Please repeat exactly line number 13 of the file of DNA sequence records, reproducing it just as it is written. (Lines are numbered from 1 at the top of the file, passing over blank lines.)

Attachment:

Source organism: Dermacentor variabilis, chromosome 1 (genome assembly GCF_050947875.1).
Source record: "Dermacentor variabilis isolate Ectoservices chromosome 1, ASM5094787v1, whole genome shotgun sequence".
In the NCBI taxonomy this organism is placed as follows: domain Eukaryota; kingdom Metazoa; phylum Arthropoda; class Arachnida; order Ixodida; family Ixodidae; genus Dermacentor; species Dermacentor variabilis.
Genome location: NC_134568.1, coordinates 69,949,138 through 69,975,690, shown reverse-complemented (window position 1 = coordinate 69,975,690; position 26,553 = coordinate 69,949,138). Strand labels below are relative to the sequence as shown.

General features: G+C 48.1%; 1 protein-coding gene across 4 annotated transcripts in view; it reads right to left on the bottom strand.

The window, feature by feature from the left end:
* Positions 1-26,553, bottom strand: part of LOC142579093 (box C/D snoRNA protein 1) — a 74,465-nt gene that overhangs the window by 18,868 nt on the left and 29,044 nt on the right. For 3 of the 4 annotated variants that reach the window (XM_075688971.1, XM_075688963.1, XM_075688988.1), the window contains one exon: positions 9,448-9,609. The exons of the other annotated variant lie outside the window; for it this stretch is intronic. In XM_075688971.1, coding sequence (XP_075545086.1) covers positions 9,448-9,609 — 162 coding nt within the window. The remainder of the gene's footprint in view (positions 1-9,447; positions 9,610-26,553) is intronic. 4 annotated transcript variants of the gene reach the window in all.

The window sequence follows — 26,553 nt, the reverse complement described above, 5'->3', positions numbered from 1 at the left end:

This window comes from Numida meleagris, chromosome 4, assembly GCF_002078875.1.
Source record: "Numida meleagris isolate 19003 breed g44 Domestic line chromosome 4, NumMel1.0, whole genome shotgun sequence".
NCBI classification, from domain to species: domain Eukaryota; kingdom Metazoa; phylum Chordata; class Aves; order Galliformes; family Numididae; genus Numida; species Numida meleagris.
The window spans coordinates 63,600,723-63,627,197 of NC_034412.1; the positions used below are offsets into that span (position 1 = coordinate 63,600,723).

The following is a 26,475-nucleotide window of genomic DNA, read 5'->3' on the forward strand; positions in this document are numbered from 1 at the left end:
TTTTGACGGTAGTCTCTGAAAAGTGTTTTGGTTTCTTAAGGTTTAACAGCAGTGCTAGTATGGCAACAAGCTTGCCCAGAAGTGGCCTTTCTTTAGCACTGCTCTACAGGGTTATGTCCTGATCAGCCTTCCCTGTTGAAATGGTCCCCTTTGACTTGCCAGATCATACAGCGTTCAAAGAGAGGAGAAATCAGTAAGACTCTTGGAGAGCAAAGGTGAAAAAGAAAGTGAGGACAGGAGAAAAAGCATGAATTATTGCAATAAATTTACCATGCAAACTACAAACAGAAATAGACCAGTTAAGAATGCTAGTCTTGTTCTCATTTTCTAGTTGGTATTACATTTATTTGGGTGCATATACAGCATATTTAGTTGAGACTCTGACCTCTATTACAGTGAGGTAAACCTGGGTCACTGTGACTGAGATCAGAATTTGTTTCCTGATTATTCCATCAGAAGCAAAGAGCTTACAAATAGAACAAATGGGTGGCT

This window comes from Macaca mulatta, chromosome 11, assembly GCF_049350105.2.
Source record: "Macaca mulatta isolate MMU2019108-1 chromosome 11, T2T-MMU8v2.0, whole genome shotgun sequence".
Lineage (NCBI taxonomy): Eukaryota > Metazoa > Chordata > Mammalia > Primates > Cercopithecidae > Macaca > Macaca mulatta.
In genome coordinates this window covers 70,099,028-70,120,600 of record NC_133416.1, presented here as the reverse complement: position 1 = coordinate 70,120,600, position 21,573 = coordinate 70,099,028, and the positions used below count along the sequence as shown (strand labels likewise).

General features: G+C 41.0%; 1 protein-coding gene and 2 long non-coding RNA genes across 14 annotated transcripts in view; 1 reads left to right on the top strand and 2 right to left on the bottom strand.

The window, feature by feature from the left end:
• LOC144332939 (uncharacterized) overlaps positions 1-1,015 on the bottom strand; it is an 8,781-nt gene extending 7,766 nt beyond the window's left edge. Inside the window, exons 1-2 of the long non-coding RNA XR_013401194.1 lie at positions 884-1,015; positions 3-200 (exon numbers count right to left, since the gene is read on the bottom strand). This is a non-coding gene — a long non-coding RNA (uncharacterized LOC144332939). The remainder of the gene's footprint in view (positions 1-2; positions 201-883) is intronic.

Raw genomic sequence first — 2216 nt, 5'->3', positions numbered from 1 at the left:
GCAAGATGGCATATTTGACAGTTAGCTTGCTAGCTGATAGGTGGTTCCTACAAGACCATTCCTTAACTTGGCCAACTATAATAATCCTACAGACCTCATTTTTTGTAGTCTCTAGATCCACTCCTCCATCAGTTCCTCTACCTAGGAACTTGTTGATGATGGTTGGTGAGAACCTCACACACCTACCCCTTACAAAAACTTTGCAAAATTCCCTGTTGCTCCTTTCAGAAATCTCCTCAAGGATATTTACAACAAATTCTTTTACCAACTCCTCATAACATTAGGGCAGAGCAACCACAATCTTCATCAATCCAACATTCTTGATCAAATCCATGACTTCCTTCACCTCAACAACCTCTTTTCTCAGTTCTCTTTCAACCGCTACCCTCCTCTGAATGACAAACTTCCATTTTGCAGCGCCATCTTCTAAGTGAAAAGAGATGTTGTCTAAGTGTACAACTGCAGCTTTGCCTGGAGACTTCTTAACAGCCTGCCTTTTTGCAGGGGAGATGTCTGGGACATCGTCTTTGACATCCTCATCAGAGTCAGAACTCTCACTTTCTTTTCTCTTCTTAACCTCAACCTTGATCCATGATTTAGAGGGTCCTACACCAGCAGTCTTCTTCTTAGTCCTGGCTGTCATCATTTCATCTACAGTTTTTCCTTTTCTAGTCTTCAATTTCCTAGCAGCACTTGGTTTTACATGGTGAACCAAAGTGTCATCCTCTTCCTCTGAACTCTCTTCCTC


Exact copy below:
The following is a 26,475-nucleotide window of genomic DNA, read 5'->3' on the forward strand; positions in this document are numbered from 1 at the left end: